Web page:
The FTSE 100 has gone nowhere in nearly 20 years. That’s tempting

The FTSE 100 is at its cheapest for two years. It’s made no capital gains for almost 20. And while it could get a lot cheaper, says John Stepek, it’s looking like good value.


UK stocks are looking like good value
(Image credit: © 2016 Bloomberg Finance LP)

Markets had a bit of a round trip yesterday.

The US had a panicky crash halfway through the day. As a result, by the time all the European markets had shut, they were at their lows for the day.

Yet the US then decided that the sell off was overdone, and rebounded. So we'll no doubt see something similar this morning in Europe.

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I have to say the UK is starting to look very tempting.

A very scary day for markets

Yesterday, the FTSE 100 fell to its lowest level since December 2016 and European stocks in general suffered their worst one-day fall since the Brexit vote more than two years ago.

This time around, it wasn't specifically about Brexit other markets, most notably the German market, are suffering too. In fact, Germany is now in a bear market (having fallen by more than 20% from its most recent high) whereas the UK market is still just in "correction" territory (down by more than 10%), despite enjoying a bit of a bounce this morning.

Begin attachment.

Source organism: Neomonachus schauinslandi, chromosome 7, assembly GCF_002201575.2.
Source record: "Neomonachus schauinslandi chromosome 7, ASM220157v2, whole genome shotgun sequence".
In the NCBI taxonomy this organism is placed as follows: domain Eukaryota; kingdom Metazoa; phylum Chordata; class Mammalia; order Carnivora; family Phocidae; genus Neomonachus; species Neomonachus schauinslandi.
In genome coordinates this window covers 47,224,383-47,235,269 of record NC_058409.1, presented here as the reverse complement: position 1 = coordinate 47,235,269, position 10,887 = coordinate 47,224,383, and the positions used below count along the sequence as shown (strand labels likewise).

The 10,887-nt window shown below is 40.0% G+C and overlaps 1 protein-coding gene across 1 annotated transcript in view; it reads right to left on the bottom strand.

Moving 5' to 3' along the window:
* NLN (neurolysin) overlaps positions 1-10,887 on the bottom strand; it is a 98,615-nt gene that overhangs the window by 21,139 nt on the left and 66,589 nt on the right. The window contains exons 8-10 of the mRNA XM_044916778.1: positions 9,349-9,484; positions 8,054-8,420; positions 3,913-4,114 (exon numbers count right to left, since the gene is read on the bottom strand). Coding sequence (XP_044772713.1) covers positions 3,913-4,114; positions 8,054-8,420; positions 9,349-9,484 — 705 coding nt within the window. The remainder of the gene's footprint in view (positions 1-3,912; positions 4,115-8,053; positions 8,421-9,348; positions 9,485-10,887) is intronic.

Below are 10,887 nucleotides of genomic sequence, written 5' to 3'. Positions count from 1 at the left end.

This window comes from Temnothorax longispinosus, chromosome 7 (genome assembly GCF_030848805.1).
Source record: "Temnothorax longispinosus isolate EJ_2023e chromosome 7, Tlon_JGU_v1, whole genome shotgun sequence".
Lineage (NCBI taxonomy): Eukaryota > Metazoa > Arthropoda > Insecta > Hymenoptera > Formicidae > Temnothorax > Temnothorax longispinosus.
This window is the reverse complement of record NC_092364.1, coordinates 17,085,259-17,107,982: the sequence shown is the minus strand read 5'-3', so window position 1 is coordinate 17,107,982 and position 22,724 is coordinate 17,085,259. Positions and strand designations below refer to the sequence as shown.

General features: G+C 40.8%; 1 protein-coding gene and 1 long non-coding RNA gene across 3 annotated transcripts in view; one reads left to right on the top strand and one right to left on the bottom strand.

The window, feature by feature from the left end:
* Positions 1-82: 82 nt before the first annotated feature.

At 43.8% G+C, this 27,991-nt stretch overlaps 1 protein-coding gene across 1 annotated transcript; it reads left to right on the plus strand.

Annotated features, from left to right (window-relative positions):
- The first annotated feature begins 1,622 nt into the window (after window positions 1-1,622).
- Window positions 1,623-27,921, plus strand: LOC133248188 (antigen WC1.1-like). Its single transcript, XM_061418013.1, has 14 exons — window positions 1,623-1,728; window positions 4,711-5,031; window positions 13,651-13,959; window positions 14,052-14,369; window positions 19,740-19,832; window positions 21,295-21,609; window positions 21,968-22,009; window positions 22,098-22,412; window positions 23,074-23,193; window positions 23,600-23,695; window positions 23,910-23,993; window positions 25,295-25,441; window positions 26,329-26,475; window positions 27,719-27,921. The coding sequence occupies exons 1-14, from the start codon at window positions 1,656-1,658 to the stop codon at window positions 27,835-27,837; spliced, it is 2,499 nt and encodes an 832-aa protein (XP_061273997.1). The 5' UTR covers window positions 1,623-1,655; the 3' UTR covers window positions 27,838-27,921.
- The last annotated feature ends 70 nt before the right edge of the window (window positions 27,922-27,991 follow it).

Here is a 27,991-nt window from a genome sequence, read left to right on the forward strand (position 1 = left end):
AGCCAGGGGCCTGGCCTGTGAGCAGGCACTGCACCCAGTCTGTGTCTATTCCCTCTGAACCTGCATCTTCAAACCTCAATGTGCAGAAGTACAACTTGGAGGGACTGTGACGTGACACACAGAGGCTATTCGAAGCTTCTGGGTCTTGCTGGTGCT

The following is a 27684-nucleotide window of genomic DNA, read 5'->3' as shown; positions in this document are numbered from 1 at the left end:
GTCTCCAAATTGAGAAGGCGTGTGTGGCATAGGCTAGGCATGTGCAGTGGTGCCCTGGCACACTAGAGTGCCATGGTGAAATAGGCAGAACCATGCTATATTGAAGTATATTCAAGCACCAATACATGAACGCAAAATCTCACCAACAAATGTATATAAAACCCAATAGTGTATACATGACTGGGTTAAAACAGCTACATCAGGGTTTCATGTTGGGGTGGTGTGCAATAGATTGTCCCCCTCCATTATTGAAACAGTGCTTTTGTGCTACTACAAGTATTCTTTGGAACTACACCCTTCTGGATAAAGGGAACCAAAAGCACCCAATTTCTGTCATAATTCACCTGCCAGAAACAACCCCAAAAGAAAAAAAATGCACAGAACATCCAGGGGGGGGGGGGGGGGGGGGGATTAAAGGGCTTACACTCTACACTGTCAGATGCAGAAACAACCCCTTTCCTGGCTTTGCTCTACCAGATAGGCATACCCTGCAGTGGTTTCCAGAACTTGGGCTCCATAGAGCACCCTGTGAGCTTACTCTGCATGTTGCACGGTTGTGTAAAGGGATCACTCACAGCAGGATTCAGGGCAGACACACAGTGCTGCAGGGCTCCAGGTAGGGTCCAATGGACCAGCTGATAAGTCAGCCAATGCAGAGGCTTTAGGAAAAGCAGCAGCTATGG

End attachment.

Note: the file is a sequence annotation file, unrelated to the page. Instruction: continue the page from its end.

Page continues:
What does that suggest? We noted yesterday that one reason for the sudden burst of fear was the arrest of an executive from Chinese telecoms giant Huawei. That made the good cheer that followed the apparently cordial meeting between Donald Trump and Xi Jinping in Argentina at the weekend appear a bit premature.

Germany is one of the markets that's perceived to be most at risk from a global growth slowdown led by China. That would certainly help to explain why it and China are among the worst performing stockmarkets this year.

Of course, the FTSE 100 also has more than its fair share of growth-exposed cyclical stocks (all those miners, not to mention the oil majors, who are being battered about by the falling crude price).

There's also the financial sector, which doesn't enjoy the sight of a flattening yield curve. Broadly speaking, banks make money by borrowing short-term and lending long-term, so if there's little difference in cost between the two, their profit margins get squeezed.

So there are plenty of reasons you can give to back up this sell-off, and they all sound credible.

But as I said yesterday, the fundamental issue at the heart of the current concern, is that markets are having to get used to a major shift in the tectonic plates of finance. Interest rates have been going down for decades. Now they are going up.

The current turmoil in markets boils down to this: they can't quite work out what this means as yet.

The market needs to find a new story. Meanwhile, UK stocks are cheap

Rising interest rates don't have to be bad news for asset prices. It rather depends on why rates are rising.

Keeping it simple, if rates are rising because economic growth is strong and inflationary pressure is building, then that doesn't need to be a bad thing. Debt will get more expensive, yes. Costs will go up. But if the economy is growing then earnings will grow too.

But if rates are rising because the Fed is jumping at shadows, then that wouldn't be so good. You'd get rates rising, squeezing growth, even as growth is already slowing.